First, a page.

It is interesting, the images that stay in one's mind. Watching the news reports about the outbreak of the new influenza A strain I remembered the photos I had seen in the newspapers (I mean the old newspapers, I read them more frequently that the current ones, I'm embarrassed to say) of Calgarians during the outbreak of the Spanish flu in 1918-1919. The Alberta government had passed legislation requiring people to wear face masks when out in public. Spitoons and cuspidors were banned, as was spitting on the street. In Regina, one could be fined for coughing or sneezing. Faced with a global outbreak of a deadly disease and with no antibiotics or effective vaccines, health professionals and legislators fought back in the only way they could. That meant isolating those with the flu and keeping them from the healthy population.

That explains the photograph used to illustrate this entry. It is from our postcard collection and is, actually, the oldest postcard in the collection. It shows a view of the city to the north. The building in the centre foreground is the original isolation hospital which was situated on 13th Avenue SE on the riverbank. That is very near where the remains of the second General Hospital, the Rundle Ruins, are located near the Stampede Grounds. The Isolation Hospital was used for patients with communicable diseases such as, measles, diphtheria, scarlet fever and typhoid. It was small, but generally adequate until the outbreak of the Spanish influenza at the end of World War I.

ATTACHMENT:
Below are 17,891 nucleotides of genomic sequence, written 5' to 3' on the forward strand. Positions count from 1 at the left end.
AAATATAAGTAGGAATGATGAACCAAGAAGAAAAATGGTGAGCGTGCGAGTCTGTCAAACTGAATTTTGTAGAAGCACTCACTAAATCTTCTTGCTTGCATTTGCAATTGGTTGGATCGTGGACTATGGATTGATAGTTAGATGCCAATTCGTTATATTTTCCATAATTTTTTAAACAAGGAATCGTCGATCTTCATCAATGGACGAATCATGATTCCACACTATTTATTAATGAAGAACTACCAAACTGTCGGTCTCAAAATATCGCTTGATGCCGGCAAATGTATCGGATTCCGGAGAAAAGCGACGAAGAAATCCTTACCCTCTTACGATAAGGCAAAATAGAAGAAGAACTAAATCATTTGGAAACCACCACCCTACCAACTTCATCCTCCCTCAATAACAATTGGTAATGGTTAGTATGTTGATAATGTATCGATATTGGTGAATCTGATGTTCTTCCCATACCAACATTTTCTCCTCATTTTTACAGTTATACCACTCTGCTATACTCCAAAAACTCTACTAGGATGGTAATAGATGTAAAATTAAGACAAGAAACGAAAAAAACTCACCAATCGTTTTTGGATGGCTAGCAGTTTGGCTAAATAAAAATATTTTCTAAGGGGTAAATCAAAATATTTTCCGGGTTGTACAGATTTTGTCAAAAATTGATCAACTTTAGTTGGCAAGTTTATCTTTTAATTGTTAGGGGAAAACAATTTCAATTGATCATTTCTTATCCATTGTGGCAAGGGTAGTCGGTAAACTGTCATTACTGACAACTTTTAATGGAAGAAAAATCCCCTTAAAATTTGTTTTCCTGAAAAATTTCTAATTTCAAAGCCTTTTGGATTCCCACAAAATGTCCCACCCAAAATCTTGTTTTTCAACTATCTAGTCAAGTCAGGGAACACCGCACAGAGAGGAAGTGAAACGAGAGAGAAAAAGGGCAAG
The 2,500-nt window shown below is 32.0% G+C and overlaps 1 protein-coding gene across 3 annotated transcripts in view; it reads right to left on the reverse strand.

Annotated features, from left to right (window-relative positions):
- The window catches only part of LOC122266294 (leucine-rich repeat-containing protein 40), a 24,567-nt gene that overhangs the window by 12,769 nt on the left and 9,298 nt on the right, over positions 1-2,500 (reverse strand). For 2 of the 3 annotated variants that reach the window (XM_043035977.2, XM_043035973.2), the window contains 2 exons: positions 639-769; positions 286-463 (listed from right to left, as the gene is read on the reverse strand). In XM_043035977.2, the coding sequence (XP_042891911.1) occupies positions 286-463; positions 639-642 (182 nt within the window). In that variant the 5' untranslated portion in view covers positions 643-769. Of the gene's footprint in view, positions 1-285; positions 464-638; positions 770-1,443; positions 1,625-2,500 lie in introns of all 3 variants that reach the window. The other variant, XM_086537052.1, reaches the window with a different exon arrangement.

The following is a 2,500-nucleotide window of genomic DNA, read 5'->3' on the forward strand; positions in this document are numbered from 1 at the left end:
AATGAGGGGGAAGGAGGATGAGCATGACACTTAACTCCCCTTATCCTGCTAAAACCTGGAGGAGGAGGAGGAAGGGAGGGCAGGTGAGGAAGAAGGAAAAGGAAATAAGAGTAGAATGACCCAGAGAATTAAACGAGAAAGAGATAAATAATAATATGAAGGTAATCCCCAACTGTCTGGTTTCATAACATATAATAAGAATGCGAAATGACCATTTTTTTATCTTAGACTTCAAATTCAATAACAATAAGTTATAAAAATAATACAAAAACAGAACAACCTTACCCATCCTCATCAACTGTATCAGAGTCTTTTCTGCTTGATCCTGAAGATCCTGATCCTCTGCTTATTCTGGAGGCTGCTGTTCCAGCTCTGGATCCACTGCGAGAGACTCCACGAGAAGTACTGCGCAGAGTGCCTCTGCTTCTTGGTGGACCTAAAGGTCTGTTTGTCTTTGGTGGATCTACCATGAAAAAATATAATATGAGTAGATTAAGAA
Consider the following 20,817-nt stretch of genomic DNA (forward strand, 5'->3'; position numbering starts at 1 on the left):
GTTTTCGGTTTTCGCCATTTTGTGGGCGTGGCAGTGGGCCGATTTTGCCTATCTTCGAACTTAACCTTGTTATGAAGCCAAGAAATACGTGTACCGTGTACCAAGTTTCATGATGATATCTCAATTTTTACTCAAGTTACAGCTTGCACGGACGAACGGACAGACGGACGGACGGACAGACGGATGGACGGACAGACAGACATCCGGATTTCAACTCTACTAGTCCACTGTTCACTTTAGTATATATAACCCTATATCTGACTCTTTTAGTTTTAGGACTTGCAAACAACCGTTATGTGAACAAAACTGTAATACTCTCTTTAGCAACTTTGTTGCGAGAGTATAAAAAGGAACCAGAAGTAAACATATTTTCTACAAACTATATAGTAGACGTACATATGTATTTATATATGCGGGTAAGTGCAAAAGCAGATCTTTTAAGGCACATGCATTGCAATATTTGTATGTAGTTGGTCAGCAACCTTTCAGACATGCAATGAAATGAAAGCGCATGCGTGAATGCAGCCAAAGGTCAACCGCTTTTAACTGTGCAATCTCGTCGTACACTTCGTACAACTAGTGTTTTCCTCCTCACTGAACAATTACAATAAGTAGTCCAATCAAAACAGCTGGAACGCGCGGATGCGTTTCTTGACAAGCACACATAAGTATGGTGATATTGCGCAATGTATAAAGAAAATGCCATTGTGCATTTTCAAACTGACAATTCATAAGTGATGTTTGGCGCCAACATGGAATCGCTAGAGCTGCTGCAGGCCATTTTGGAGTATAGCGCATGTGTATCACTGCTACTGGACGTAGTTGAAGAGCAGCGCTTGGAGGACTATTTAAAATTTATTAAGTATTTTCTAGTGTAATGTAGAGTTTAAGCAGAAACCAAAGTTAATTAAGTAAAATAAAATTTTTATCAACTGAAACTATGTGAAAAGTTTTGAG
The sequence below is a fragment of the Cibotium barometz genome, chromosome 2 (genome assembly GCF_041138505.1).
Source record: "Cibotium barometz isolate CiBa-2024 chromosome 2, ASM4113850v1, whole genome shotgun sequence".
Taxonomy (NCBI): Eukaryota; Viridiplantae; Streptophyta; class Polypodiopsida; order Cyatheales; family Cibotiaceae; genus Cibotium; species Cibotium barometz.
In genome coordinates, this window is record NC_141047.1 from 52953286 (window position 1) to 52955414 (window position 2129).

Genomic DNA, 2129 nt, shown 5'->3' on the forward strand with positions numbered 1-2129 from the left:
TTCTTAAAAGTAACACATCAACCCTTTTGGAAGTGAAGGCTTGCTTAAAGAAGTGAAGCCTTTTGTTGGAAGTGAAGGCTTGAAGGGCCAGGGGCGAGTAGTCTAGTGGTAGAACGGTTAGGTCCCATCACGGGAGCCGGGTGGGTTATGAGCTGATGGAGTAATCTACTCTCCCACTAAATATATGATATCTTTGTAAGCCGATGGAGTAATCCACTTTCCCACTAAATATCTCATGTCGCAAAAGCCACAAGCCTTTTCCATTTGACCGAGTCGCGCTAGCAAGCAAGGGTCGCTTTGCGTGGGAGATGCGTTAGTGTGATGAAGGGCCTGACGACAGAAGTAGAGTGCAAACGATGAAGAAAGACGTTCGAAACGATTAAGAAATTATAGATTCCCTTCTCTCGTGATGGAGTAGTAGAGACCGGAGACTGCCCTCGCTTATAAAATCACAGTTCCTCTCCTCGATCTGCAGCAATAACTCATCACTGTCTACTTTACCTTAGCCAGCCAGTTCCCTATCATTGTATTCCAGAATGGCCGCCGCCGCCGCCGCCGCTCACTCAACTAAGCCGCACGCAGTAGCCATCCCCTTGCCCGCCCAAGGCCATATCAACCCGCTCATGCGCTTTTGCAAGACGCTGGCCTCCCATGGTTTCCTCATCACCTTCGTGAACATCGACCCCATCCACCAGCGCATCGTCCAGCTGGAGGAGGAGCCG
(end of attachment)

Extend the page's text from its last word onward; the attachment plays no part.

During the outbreak of the flu, the old General Hospital, which had been replaced in 1910, was reopened for influenza patients. Schools were also pressed into service as influenza hospitals as well. Schools had been closed during the worst of the epidemic along with theatres and other places where people congregated. You can see Victoria school at the centre of this photograph. Victoria school was was one of the schools pressed into service. The library, too, was closed. When it reopened on November 21, customers were promised that all books would be fumigated before they were circulated again.